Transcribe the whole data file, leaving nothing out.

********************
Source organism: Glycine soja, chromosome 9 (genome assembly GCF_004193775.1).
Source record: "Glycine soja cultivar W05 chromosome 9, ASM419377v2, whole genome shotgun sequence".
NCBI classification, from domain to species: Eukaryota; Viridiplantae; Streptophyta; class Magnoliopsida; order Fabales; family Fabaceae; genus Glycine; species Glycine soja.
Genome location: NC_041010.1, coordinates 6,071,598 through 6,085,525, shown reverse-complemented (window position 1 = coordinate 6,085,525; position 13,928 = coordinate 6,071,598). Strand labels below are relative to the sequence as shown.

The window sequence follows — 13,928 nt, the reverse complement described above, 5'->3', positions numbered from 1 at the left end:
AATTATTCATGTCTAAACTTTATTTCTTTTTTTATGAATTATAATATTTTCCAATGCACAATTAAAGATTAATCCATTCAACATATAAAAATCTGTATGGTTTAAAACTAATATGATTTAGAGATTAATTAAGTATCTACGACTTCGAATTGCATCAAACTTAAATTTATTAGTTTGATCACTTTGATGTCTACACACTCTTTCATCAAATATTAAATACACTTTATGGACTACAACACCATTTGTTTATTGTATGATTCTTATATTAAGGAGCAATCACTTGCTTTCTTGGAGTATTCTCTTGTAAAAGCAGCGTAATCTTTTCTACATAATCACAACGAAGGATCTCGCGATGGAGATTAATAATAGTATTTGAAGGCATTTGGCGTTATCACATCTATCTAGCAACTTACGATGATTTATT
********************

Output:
Source organism: Glycine soja, chromosome 9 (genome assembly GCF_004193775.1).
Source record: "Glycine soja cultivar W05 chromosome 9, ASM419377v2, whole genome shotgun sequence".
NCBI classification, from domain to species: Eukaryota; Viridiplantae; Streptophyta; class Magnoliopsida; order Fabales; family Fabaceae; genus Glycine; species Glycine soja.
Genome location: NC_041010.1, coordinates 6,071,598 through 6,085,525, shown reverse-complemented (window position 1 = coordinate 6,085,525; position 13,928 = coordinate 6,071,598). Strand labels below are relative to the sequence as shown.

The window sequence follows — 13,928 nt, the reverse complement described above, 5'->3', positions numbered from 1 at the left end:
AATTATTCATGTCTAAACTTTATTTCTTTTTTTATGAATTATAATATTTTCCAATGCACAATTAAAGATTAATCCATTCAACATATAAAAATCTGTATGGTTTAAAACTAATATGATTTAGAGATTAATTAAGTATCTACGACTTCGAATTGCATCAAACTTAAATTTATTAGTTTGATCACTTTGATGTCTACACACTCTTTCATCAAATATTAAATACACTTTATGGACTACAACACCATTTGTTTATTGTATGATTCTTATATTAAGGAGCAATCACTTGCTTTCTTGGAGTATTCTCTTGTAAAAGCAGCGTAATCTTTTCTACATAATCACAACGAAGGATCTCGCGATGGAGATTAATAATAGTATTTGAAGGCATTTGGCGTTATCACATCTATCTAGCAACTTACGATGATTTATT